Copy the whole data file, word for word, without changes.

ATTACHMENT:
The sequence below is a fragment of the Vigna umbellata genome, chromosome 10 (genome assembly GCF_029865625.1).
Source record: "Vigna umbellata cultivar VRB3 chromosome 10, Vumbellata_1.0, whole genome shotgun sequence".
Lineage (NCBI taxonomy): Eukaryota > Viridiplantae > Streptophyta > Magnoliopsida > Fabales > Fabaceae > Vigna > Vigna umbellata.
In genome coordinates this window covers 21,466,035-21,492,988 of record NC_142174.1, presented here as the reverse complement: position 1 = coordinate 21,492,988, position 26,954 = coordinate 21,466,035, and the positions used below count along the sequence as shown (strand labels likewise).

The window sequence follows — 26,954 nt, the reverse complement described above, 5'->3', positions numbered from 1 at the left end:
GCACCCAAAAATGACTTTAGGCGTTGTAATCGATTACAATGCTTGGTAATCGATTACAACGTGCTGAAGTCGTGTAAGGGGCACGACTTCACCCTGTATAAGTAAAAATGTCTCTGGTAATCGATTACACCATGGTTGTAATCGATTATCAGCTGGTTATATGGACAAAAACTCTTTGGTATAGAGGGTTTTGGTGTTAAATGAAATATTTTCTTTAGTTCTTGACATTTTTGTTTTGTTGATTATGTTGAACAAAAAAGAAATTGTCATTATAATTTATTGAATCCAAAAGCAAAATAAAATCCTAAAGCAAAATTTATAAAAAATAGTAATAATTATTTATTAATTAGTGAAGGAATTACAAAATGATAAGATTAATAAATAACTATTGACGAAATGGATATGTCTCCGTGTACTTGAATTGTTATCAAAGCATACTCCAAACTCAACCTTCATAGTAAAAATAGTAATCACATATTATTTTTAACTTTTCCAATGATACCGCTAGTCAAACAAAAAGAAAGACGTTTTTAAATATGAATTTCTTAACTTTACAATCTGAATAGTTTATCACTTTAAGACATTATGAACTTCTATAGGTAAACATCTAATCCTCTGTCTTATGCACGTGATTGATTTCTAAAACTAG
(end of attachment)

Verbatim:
The sequence below is a fragment of the Vigna umbellata genome, chromosome 10 (genome assembly GCF_029865625.1).
Source record: "Vigna umbellata cultivar VRB3 chromosome 10, Vumbellata_1.0, whole genome shotgun sequence".
Lineage (NCBI taxonomy): Eukaryota > Viridiplantae > Streptophyta > Magnoliopsida > Fabales > Fabaceae > Vigna > Vigna umbellata.
In genome coordinates this window covers 21,466,035-21,492,988 of record NC_142174.1, presented here as the reverse complement: position 1 = coordinate 21,492,988, position 26,954 = coordinate 21,466,035, and the positions used below count along the sequence as shown (strand labels likewise).

The window sequence follows — 26,954 nt, the reverse complement described above, 5'->3', positions numbered from 1 at the left end:
GCACCCAAAAATGACTTTAGGCGTTGTAATCGATTACAATGCTTGGTAATCGATTACAACGTGCTGAAGTCGTGTAAGGGGCACGACTTCACCCTGTATAAGTAAAAATGTCTCTGGTAATCGATTACACCATGGTTGTAATCGATTATCAGCTGGTTATATGGACAAAAACTCTTTGGTATAGAGGGTTTTGGTGTTAAATGAAATATTTTCTTTAGTTCTTGACATTTTTGTTTTGTTGATTATGTTGAACAAAAAAGAAATTGTCATTATAATTTATTGAATCCAAAAGCAAAATAAAATCCTAAAGCAAAATTTATAAAAAATAGTAATAATTATTTATTAATTAGTGAAGGAATTACAAAATGATAAGATTAATAAATAACTATTGACGAAATGGATATGTCTCCGTGTACTTGAATTGTTATCAAAGCATACTCCAAACTCAACCTTCATAGTAAAAATAGTAATCACATATTATTTTTAACTTTTCCAATGATACCGCTAGTCAAACAAAAAGAAAGACGTTTTTAAATATGAATTTCTTAACTTTACAATCTGAATAGTTTATCACTTTAAGACATTATGAACTTCTATAGGTAAACATCTAATCCTCTGTCTTATGCACGTGATTGATTTCTAAAACTAG